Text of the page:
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IEET > Rights > FreeThought > Vision > Philosophy > Affiliate Scholar > Rick Searle

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Religion and Violence Revisted


Rick Searle
By Rick Searle
Utopia and Dystopia

Posted: Jan 25, 2016

A few weeks back I did a post on religion and violence the gist of which was that it’s far too simplistic to connect religiosity to violence without paying much closer attention to the social context. Religious violence should been seen, I argued, as the response to some real or perceived mistreatment. In addition I also suggested that perhaps what appears to make believers in monotheistic faiths particularly prone to violence is their insistence that they alone possess religious truth.

That post got some push back, particularly here, and especially over the issue of whether references in the Koran especially made Muslims more prone to violence than other religious groups. As I tried to make clear in the discussion, it makes much less sense to try to understand the most relevant form of religious violence today, that is, Islamist violence, through reference to the Koran than it does to grapple with the actual historical and social context in which such violence occurs.

For the most part, I still think that. Where my views have become somewhat more nuanced is in the role of belonging, for at least if some recent work in moral psychology is correct, religious violence is just the flipside of the moral community all successful religions help create.

It seems that while I wasn’t paying attention the case being made by some of  the most vocal New Atheists was itself changing. Back in October of last year, Sam Harris, who could be accused of having made the most inflammatory statements about Islam published a dialogue with the former Islamist radical Maajid Nawaz. Having himself been jailed and tortured for his political views in Egypt, Nawaz has developed a four part model of the causes of religious extremism:

* grievance narrative (real or perceived)
* identity crisis
* a charismatic recruiter
* ideological dogma

It’s not this model, however, where Nawaz has managed to convert Harris to a less nihilistic interpretation of Islam, but through the implications of Islam’s long history of pluralism.

Sunni Islam especially, having no “pope” and no body of scholars in charge of defining what Islam is, the faith is essentially defined by what the majority of Muslims understand it to be. The task then, Nawaz argues, is to shrink the significant minority of Muslims who believe that either violence is a legitimate way to address political grievances, or that some group of believers has the right and duty to enforce their particular interpretation of Islam on not just other Muslims but non-believers as well.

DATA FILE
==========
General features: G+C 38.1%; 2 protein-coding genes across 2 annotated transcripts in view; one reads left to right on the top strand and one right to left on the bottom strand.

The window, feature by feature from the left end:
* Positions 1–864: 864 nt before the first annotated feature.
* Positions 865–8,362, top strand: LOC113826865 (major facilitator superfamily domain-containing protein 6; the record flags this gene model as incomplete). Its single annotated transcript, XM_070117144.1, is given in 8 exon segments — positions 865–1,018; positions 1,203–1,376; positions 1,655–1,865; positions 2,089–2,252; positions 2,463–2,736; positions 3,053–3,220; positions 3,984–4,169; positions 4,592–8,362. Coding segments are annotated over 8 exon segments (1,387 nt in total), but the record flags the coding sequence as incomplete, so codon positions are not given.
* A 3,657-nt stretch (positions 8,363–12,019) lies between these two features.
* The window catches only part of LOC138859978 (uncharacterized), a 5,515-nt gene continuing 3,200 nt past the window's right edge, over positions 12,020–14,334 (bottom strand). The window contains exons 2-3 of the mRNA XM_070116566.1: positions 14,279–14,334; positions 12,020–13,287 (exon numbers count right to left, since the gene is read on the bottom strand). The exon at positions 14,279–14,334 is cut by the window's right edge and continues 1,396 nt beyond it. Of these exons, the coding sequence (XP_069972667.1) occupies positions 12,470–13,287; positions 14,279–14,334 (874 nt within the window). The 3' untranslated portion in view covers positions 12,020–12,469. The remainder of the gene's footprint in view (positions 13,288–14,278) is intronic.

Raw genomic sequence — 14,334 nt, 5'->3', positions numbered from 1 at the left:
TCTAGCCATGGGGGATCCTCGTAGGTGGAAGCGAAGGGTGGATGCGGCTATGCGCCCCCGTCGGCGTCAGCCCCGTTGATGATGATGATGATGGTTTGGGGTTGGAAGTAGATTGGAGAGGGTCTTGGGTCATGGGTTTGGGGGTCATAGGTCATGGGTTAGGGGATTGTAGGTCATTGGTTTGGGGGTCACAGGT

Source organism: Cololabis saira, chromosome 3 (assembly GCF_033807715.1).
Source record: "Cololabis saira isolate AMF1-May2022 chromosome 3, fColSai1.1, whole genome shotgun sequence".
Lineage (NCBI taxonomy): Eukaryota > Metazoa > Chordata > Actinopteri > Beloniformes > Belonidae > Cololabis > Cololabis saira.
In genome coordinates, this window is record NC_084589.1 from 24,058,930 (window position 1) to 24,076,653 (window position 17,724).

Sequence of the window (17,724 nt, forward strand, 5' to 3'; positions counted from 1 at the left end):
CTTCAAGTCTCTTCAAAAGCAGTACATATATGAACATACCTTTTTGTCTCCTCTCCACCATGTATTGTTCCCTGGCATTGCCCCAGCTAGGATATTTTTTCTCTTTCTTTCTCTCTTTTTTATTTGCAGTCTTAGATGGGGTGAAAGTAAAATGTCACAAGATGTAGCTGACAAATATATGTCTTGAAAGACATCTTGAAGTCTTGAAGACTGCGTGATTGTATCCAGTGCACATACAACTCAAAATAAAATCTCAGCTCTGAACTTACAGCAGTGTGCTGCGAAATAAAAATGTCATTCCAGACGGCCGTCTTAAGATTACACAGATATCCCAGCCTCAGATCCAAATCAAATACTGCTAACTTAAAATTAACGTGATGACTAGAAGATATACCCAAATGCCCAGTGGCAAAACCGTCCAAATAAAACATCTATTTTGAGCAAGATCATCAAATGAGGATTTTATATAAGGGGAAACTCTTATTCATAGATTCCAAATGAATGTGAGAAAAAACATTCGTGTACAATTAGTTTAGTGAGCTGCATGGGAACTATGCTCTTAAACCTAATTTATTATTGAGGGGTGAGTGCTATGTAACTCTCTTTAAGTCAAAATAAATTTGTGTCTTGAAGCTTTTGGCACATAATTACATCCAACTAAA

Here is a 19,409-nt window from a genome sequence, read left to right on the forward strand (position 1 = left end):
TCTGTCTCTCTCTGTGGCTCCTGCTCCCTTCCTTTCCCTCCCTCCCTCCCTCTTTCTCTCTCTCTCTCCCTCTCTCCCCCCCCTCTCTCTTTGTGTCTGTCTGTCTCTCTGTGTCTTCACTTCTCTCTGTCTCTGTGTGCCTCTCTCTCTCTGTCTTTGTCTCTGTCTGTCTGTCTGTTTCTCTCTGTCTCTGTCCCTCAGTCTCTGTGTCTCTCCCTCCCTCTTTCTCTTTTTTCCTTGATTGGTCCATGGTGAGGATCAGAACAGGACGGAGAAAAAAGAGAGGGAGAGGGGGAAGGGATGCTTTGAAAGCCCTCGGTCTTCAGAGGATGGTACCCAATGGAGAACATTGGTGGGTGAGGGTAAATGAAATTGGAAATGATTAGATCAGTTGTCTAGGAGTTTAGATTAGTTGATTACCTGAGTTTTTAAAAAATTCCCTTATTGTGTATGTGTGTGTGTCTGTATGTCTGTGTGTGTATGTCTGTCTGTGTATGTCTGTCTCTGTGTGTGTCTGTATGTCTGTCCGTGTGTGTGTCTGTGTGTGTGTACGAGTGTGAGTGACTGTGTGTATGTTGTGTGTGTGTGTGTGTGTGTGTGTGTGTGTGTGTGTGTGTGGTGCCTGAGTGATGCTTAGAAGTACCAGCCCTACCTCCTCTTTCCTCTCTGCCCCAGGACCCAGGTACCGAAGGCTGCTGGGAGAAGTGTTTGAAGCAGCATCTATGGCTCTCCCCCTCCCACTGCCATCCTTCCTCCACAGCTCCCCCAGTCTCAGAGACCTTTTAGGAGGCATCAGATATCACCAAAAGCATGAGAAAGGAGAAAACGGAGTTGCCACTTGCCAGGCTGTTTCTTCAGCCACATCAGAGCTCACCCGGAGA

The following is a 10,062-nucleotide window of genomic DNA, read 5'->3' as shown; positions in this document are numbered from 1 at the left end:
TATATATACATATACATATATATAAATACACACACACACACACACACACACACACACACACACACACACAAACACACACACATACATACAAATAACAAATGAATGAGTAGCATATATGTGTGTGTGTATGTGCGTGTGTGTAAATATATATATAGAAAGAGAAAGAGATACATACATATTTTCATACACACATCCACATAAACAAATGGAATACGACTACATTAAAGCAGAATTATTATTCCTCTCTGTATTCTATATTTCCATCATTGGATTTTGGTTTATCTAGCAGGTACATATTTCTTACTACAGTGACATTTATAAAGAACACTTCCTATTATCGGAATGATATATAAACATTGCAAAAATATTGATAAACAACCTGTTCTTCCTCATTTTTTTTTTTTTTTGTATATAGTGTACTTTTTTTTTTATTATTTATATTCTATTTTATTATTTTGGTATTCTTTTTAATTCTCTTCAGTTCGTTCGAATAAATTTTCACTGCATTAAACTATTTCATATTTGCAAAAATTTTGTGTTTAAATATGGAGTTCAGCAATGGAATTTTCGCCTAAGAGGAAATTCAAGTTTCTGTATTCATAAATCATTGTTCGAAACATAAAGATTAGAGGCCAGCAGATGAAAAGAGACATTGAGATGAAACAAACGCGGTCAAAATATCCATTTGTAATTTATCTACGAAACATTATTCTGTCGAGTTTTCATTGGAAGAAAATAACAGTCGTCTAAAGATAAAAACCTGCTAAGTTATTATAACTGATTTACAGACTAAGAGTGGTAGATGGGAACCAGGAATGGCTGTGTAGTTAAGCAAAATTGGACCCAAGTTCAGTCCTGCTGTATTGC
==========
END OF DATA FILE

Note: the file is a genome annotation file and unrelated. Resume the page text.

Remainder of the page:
Yet despite the power of Nawaz garners from his personal experience for explicating religious violence the one element he seems to miss is the one deemed most important by recent psychosocial research on the topic- namely communal participation. According to such research, religious violence, when it does indeed occur, has much less to do with the messages found in scriptures, actual belief, or even, oppression (though the last I still think the most important among the three) than the kind of hive like nature of groups that human beings, almost alone outside of the eusocial insects, are able to create.

This at least is the case in two recent works by leading philosophers in the field of moral psychology- Paul Bloom’s Just Babies: the origins of good and evil and Jonathan Haidt’s The Righteous Mind: Why good people are divided by politics and religionThe last decade or so has seen a flood of popular and quite good books by moral philosophers and psychologists using evolutionary theory and clever experiments to gain insight into human thinking about moral topics. Bloom and Haidt are two of the best, but there’s also Joshua Green and, although covering quite different topics Daniel Kahneman both of whom I’ve written about before.